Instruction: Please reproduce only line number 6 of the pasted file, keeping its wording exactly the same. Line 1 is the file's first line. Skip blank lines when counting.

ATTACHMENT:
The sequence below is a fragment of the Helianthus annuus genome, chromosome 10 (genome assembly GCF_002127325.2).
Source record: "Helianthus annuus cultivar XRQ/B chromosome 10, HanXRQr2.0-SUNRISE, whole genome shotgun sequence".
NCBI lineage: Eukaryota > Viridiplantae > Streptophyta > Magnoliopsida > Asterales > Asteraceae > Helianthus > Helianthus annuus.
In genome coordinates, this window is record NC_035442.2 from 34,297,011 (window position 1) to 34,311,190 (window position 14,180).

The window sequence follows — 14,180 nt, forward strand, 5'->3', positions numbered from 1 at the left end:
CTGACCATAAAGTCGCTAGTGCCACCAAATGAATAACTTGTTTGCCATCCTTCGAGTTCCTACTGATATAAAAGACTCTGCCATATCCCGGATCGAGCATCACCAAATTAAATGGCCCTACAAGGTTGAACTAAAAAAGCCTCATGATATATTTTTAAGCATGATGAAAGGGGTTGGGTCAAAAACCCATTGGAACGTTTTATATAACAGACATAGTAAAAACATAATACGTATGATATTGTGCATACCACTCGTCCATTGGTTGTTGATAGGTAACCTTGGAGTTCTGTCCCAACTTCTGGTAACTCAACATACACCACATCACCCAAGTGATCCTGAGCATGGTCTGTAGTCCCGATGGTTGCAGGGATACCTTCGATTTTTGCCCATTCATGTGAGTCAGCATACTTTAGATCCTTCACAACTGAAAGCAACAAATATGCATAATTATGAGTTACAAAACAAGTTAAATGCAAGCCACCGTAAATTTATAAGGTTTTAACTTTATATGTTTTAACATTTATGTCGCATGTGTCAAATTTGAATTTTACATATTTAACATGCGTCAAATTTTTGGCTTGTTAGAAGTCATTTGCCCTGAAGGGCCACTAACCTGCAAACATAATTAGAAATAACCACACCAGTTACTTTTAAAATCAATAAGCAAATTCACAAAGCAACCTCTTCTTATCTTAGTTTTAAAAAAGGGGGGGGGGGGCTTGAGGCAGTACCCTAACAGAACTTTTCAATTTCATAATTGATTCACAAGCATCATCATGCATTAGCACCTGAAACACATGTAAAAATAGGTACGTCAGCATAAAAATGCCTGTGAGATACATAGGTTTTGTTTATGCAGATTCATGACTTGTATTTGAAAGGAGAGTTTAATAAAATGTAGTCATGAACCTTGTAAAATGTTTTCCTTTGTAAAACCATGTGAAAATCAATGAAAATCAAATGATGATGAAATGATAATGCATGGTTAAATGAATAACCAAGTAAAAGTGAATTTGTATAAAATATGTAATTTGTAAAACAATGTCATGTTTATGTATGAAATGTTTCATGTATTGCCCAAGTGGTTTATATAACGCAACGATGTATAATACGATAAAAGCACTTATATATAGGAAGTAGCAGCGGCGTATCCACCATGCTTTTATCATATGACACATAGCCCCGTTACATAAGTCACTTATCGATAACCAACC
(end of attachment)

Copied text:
CTGACCATAAAGTCGCTAGTGCCACCAAATGAATAACTTGTTTGCCATCCTTCGAGTTCCTACTGATATAAAAGACTCTGCCATATCCCGGATCGAGCATCACCAAATTAAATGGCCCTACAAGGTTGAACTAAAAAAGCCTCATGATATATTTTTAAGCATGATGAAAGGGGTTGGGTCAAAAACCCATTGGAACGTTTTATATAACAGACATAGTAAAAACATAATACGTATGATATTGTGCATACCACTCGTCCATTGGTTGTTGATAGGTAACCTTGGAGTTCTGTCCCAACTTCTGGTAACTCAACATACACCACATCACCCAAGTGATCCTGAGCATGGTCTGTAGTCCCGATGGTTGCAGGGATACCTTCGATTTTTGCCCATTCATGTGAGTCAGCATACTTTAGATCCTTCACAACTGAAAGCAACAAATATGCATAATTATGAGTTACAAAACAAGTTAAATGCAAGCCACCGTAAATTTATAAGGTTTTAACTTTATATGTTTTAACATTTATGTCGCATGTGTCAAATTTGAATTTTACATATTTAACATGCGTCAAATTTTTGGCTTGTTAGAAGTCATTTGCCCTGAAGGGCCACTAACCTGCAAACATAATTAGAAATAACCACACCAGTTACTTTTAAAATCAATAAGCAAATTCACAAAGCAACCTCTTCTTATCTTAGTTTTAAAAAAGGGGGGGGGGGGCTTGAGGCAGTACCCTAACAGAACTTTTCAATTTCATAATTGATTCACAAGCATCATCATGCATTAGCACCTGAAACACATGTAAAAATAGGTACGTCAGCATAAAAATGCCTGTGAGATACATAGGTTTTGTTTATGCAGATTCATGACTTGTATTTGAAAGGAGAGTTTAATAAAATGTAGTCATGAACCTTGTAAAATGTTTTCCTTTGTAAAACCATGTGAAAATCAATGAAAATCAAATGATGATGAAATGATAATGCATGGTTAAATGAATAACCAAGTAAAAGTGAATTTGTATAAAATATGTAATTTGTAAAACAATGTCATGTTTATGTATGAAATGTTTCATGTATTGCCCAAGTGGTTTATATAACGCAACGATGTATAATACGATAAAAGCACTTATATATAGGAAGTAGCAGCGGCGTATCCACCATGCTTTTATCATATGACACATAGCCCCGTTACATAAGTCACTTATCGATAACCAACC